Should You Go to Mongolia in Winter?


As much as that title sounds like a joke, I promise it’s not! You can definitely go to Mongolia, but it’s not without its challenges. Let’s look and see if you’re intrepid/crazy enough to brave the weather. Although if you’re living on the East Coast of the US right now, you’re probably well-suited for a Mongolian trip already!

First, keep in mind that if you go in the summer, you still need to be responsible enough to keep the fire in the yurt going all night in order not to freeze. The importance of this cannot be overstated in winter. On the upside, it’s much cheaper to go to a yurt in the winter, and you probably won’t need to share you’re sleeping space with anyone else. The host family will probably be more attentive to you, too.

Second, of course staying in a lonely yurt is not the only option. The Ice Festival is held each February and is astounding. Lake Khovsgol freezes over, and nomads and locals come together to ice wrestle (!), dog sled and horse sleigh, as well as build huge ice sculptures and hold skating competitions. There are not a lot of tourists or English spoken, but if you can handle -35C and a hefty price tag (we’re talking thousands if you want to take an all-inclusive tour), it’s worth it.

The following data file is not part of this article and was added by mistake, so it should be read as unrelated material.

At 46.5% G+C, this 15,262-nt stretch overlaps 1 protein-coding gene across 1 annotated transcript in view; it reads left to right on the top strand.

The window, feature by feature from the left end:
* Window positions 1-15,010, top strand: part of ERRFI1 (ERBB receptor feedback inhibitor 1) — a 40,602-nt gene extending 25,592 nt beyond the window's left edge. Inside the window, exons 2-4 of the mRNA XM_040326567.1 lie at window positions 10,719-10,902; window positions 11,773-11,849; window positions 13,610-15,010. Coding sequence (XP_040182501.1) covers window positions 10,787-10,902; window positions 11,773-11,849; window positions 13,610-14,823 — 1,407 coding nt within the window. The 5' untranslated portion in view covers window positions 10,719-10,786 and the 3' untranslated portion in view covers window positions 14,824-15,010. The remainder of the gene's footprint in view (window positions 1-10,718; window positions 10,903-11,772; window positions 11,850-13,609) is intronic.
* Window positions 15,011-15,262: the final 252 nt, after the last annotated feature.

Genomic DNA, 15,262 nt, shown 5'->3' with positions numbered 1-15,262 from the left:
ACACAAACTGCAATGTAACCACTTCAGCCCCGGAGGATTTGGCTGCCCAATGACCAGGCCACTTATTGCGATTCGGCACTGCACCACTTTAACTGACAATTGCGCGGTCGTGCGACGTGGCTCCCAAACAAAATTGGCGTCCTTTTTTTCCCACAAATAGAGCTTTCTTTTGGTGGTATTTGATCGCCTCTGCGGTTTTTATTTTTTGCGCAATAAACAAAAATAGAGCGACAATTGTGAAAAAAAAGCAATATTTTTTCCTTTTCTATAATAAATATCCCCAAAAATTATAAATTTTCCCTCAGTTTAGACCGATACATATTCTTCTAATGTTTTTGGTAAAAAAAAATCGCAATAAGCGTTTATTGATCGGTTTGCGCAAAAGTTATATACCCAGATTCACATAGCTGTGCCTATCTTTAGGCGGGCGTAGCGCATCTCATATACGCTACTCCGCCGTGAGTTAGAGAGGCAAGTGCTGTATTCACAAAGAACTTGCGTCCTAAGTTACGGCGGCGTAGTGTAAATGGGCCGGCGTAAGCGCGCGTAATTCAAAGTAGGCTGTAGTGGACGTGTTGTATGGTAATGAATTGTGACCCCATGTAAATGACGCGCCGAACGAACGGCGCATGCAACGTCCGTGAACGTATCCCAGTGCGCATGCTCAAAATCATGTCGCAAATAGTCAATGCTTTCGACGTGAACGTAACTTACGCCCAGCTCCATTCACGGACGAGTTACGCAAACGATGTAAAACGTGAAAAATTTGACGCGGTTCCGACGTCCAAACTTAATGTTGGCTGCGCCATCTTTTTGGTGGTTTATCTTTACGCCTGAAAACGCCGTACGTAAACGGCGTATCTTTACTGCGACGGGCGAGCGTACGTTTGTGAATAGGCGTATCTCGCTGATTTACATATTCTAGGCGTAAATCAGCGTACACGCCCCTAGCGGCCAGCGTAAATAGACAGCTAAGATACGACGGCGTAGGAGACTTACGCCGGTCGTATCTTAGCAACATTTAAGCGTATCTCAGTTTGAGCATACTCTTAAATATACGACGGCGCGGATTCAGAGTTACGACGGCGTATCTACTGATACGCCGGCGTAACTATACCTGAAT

The last wintry must is the Thousand Camel Festival. Nomads compete in races and polo on their camels, as well as compete to load and unload a yurt off a camel. You can even place bets, and it’s easy to get over the language barrier since the camels wear the medals they’ve won in previous years.

So, should you go? Sure, if you have the money and plenty of Gore-Tex!

Have you been to Mongolia in winter? What would you suggest?


About Author

Maureen always knew she wanted to travel. In college, she studied and traveled through the Caribbean and Central America, and the first time she fell in love was with Mexico City. After graduating, she spent several years teaching EFL in Europe, the Americas and Southeast Asia and traveling in every spare moment. She's currently living in Hong Kong, and getting lost while traveling is her main hobby.

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